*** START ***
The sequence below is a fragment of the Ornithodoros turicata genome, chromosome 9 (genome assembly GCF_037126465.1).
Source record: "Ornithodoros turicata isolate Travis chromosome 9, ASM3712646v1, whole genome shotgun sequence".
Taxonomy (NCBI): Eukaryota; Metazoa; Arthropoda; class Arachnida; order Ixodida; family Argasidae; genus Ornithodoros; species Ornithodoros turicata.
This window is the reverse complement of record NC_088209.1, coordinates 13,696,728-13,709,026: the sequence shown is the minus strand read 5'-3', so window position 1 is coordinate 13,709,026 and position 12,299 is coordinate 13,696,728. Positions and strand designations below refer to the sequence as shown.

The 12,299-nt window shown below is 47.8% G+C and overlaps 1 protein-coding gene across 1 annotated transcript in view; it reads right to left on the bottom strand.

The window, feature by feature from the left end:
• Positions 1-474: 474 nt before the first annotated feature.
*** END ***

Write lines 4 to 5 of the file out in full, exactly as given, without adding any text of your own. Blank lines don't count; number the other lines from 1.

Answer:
This window is the reverse complement of record NC_088209.1, coordinates 13,696,728-13,709,026: the sequence shown is the minus strand read 5'-3', so window position 1 is coordinate 13,709,026 and position 12,299 is coordinate 13,696,728. Positions and strand designations below refer to the sequence as shown.

The 12,299-nt window shown below is 47.8% G+C and overlaps 1 protein-coding gene across 1 annotated transcript in view; it reads right to left on the bottom strand.